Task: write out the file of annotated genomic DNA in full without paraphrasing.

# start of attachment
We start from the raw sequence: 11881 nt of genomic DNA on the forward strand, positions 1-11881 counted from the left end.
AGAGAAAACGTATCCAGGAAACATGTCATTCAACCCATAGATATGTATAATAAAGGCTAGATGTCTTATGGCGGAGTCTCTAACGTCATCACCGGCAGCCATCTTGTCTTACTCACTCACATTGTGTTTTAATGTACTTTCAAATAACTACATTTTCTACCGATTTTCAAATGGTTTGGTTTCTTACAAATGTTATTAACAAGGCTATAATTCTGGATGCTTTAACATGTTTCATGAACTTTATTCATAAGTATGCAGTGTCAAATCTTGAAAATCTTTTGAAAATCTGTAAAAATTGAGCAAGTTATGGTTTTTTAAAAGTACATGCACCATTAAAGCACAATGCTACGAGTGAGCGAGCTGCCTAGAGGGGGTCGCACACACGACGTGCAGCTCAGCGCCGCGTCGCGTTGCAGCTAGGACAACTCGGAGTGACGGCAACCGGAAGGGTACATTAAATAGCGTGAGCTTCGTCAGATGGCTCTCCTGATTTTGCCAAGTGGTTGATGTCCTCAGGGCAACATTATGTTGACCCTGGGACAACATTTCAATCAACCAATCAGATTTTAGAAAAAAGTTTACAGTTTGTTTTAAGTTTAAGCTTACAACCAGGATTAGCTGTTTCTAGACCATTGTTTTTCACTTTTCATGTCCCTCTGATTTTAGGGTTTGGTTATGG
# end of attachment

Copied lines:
We start from the raw sequence: 11881 nt of genomic DNA on the forward strand, positions 1-11881 counted from the left end.
AGAGAAAACGTATCCAGGAAACATGTCATTCAACCCATAGATATGTATAATAAAGGCTAGATGTCTTATGGCGGAGTCTCTAACGTCATCACCGGCAGCCATCTTGTCTTACTCACTCACATTGTGTTTTAATGTACTTTCAAATAACTACATTTTCTACCGATTTTCAAATGGTTTGGTTTCTTACAAATGTTATTAACAAGGCTATAATTCTGGATGCTTTAACATGTTTCATGAACTTTATTCATAAGTATGCAGTGTCAAATCTTGAAAATCTTTTGAAAATCTGTAAAAATTGAGCAAGTTATGGTTTTTTAAAAGTACATGCACCATTAAAGCACAATGCTACGAGTGAGCGAGCTGCCTAGAGGGGGTCGCACACACGACGTGCAGCTCAGCGCCGCGTCGCGTTGCAGCTAGGACAACTCGGAGTGACGGCAACCGGAAGGGTACATTAAATAGCGTGAGCTTCGTCAGATGGCTCTCCTGATTTTGCCAAGTGGTTGATGTCCTCAGGGCAACATTATGTTGACCCTGGGACAACATTTCAATCAACCAATCAGATTTTAGAAAAAAGTTTACAGTTTGTTTTAAGTTTAAGCTTACAACCAGGATTAGCTGTTTCTAGACCATTGTTTTTCACTTTTCATGTCCCTCTGATTTTAGGGTTTGGTTATGG